A heat map that shows that the user does not read the explanatory text too much and countermeasures

Web designers and web app developers tend to rely too much on "letters" when sending messages or instructions to users who use them. Descriptions by letters are simple, but if you make a mistake in approach, the user side will not read and ignore it, and it will be messed up.

thereInvitelyMichael Woloszynowicz, Vice President and Development Director, explains how to do it with a heat map in an easy-to-understand manner.

Web 2.0 Development and Business Lessons: Your Users Will not Read

First of all, the web service itself called Invitely itself invites users for collaborative work such as document sharing, and inevitably has been doing "whether it is a new user or an existing user?" It begins by asking the user. Wireframe of the interface when inviting users who often tend to be: The user first clicks the button labeled "Accept Invitation", then a dialog appears asking "Do you have an account already?", "Yes, sign up now I do "" No, I will create a new account "is two.

It certainly tends to be quite common about the above approach and it seems to be OK at first sight that "We all thought that this process is simple and there is no room to mistake" I will.

When I began to observe how users actually are using it, I discovered that there are two problems with this approach.

◆ First question: relying too much on letters
It is assumed that you are reading the sentence "Do you have an account already?", But in fact the user did not read the sentence.

◆ Second issue: I have not chosen the expected option
As a creator, sending this invitation in the first place is highly probable that the "new user", that is, the possibility of not having an account is much higher, so "Yes, I will sign in now" Not, "No,I will create a new accountThat's why I wanted to click on it.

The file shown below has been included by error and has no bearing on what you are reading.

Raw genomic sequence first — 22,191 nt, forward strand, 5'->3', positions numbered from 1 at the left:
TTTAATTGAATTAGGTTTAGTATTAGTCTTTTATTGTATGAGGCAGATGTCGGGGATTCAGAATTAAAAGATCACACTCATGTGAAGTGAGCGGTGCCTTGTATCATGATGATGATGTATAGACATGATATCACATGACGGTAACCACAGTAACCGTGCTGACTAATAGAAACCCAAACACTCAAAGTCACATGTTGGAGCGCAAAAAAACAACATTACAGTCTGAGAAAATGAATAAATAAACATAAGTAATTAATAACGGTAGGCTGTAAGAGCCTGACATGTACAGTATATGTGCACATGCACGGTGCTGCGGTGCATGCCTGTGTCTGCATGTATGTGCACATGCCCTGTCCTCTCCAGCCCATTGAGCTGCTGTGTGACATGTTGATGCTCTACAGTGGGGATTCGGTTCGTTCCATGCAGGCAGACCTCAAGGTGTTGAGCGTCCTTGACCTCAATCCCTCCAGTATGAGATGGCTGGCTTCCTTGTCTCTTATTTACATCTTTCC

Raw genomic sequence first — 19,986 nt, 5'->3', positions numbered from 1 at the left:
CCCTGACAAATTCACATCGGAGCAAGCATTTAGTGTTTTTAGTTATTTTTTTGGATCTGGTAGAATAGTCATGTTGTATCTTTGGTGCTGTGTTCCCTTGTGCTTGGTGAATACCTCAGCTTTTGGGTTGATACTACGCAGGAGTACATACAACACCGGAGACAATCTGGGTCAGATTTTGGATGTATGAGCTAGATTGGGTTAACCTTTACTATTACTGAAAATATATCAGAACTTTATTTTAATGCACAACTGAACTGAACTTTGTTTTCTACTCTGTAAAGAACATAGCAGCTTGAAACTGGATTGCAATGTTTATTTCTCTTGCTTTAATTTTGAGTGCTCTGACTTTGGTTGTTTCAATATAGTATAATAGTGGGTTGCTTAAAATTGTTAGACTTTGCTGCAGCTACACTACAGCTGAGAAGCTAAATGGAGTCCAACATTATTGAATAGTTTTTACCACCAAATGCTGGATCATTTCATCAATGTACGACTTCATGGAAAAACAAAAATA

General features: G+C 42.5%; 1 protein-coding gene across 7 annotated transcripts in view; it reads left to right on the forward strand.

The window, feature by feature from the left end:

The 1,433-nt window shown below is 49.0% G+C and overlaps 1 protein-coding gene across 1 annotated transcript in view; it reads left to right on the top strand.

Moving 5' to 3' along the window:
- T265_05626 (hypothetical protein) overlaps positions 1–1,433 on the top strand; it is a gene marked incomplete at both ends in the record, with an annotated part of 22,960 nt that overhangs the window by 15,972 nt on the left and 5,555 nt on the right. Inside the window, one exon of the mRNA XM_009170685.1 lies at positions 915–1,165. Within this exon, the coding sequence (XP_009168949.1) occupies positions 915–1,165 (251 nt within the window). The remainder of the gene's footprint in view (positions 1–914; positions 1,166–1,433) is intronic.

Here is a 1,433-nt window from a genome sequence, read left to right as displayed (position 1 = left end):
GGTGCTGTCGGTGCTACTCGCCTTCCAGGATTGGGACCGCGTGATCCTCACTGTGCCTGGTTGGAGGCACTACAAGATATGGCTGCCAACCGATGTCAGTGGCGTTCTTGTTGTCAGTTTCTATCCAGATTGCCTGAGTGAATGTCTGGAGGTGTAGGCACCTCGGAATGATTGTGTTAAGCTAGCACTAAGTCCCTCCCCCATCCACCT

But what actually happened is that attention to "I will create a new account" is low, as the following heat map shows.

As a result, the user completely ignored without reading "Do you already have an account?" And simply assume that there is "Yes" or "No" as confirmation for the first "Accept Invitation" , Clicking on the "yes" side, a login page appears in which you enter "user name" "password", but because most users do not have accounts etc., they become "?", Users confused, It was frustrating, and there were a lot of people leaving.

The following approach is improved there. By removing the dialog box, it will be interpreted that the user is not "yes" or "no" for confirmation. Then I delete the letters "yes" and "no" and highlight it by displaying the words "Create new" and "Sign in". Furthermore, since the expected action is "new creation", bring "new creation" to the beginning, that is, "above" to be preferentially read, move "sign in" to "down" We are replacing them.

The conclusion is summarized in the following three points.

1: In the association and reasoning too much overestimate the sentence which the user instructs

2: The user reads the sentence, but only the first one or two written on the button

3: Always confirm by usability test is essential!

Practically, I am thinking "Why is this kind of operation method?" I think that it is a screen structure and built-in, and I adopt a user interface and design different from what I thought only in the mind intuitively There is a case, but on the other side of it there is such a trial and error, and it may be that it has become like that as a result.

in Design, Posted by darkhorse